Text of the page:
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Phthalate Di-isodecyl & Di-isononyl phthalates


Context - Diisodecyl-phthalate (DIDP) and Diisononyl-phthalate (DINP) are two closely related substances that are mainly used as additives in plastics to make them more flexible.

Their widespread use in everyday products, from floorings and shoe soles to toys has raised some concerns about their safety. Do DIDP and DINP pose a risk to health or the environment?

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This Digest is a faithful summary of two leading scientific consensus reports produced in 2003 by the European Chemicals Bureau (ECB): " Summary Risk Assessment Report (RAR 041) on Di-"isodecyl" Phthalate (DIDP), 2003" and " Summary Risk Assessment Report (RAR 046) on Di-"isononyl" Phthalate (DINP), 2003" Learn more...

  • Source document:ECB (2003)
  • Summary & Details: GreenFacts
Latest update: 15 December 2005

Introduction: What are phthalates?

Phthalates are widely used as additives in a range of plastics and other materials that are found in many consumer products. They make plastics, such as PVC, soft and flexible. They are not chemically bound to plastics, so they can be released from consumer products into the environment. There is public concern about phthalates because of their widespread use and occurrence in the environment as well as their potential effects on human health.

There is a wide range of different phthalates, which each have specific properties, uses, and health effects. In the European Union, five of the most widely used phthalates have been reviewed by the European Chemicals Bureau (DEHP, DBP, DINP, DIDP, and BBP).

By 2004, EU Risk Assessment Reports had been published for three of these phthalates: DIDP, DINP, and DBP; assessements which have been summarised by GreenFacts. Because of the strong similarities between the first two phthalates, they are described together. More...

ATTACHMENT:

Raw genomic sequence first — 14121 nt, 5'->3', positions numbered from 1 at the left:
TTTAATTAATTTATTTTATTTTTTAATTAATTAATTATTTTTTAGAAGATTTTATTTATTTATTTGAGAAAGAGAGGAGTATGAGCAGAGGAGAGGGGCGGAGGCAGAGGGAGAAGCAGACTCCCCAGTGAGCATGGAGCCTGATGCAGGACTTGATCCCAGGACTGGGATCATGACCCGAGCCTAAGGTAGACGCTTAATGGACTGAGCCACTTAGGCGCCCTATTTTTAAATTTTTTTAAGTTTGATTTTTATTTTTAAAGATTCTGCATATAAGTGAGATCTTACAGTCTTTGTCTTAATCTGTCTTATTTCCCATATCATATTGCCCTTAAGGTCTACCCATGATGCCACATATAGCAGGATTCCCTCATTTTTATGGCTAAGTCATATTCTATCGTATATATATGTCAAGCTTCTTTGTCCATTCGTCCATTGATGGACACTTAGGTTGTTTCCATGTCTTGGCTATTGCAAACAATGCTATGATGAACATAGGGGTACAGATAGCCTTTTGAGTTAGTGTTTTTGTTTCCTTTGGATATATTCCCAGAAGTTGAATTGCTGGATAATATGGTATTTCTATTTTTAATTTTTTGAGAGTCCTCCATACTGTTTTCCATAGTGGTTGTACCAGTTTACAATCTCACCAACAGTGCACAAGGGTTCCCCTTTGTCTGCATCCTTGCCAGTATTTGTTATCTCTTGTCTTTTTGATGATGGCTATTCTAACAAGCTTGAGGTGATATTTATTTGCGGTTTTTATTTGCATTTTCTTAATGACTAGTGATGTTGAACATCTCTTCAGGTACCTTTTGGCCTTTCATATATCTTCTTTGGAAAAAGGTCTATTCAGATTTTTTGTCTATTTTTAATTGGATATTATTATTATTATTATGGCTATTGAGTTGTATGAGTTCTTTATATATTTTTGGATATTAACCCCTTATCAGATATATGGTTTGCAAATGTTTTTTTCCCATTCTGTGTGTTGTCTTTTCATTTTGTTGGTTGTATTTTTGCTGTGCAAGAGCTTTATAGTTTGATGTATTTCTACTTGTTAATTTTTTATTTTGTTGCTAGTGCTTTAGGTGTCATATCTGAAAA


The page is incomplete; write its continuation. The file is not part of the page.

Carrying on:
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1. What are the properties of DIDP and DINP?

DIDP and DINP are acronyms that each refer to certain mixtures of phthalates.

They have a common core structure with two long chains of molecules attached to the core. Most of these chains contain 10 carbon atoms in the case of DIDP, and 9 carbon atoms in the case of DINP. The arrangement of the molecules in the chains can differ and this is why DIDP and DINP are mixtures of closely-related substances.

DIDP and DINP are sticky, oily liquids. They are soluble in fat and not very soluble in water. More...

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2. How are DIDP and DINP used?

In 1994, over 200 000 tonnes of DIDP and 107 000 tonnes of DINP were produced annually in the European Union and production is expected to increase further.

They are used mainly as a plasticiser in PVC that is used to make film, sheeting, coated products, flooring, roofing, wall coverings, hoses, tubing, wires, cables, injection moulded shoe soles, car undercoating and sealants.

They are also used in vinyl resins other than PVC, in cellulose ester plastics as well as in adhesives, paints and printing inks. More...

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3. Can DIDP and DINP affect the environment?

Although DIDP and DINP are mixtures and each component can behave slightly differently in the environment, an overall picture can be drawn. More...

3.1 DIDP and DINP present in the environment can remain for a long time in soil and sediment. They can also concentrate in organisms living in water. More...

3.2 Most of the DIDP and DINP released into the general environment results from the use and disposal of PVC products containing them. DIDP and DINP can go into waste water, surface water and into air. More...

3.3 Local concentrations in the environment are particularly high around industrial sites where DIDP and DINP are either produced or used to make plastics and other products. At those sites concentrations of DIDP and DINP in water, sediment and soil are highest. More...

3.4 DIDP and DINP do not appear to have adverse effects on organisms in the environment. They are not toxic to microbes, plants or animals. More...

3.5 Despite the presence of DIDP and DINP in the environment, it is concluded that: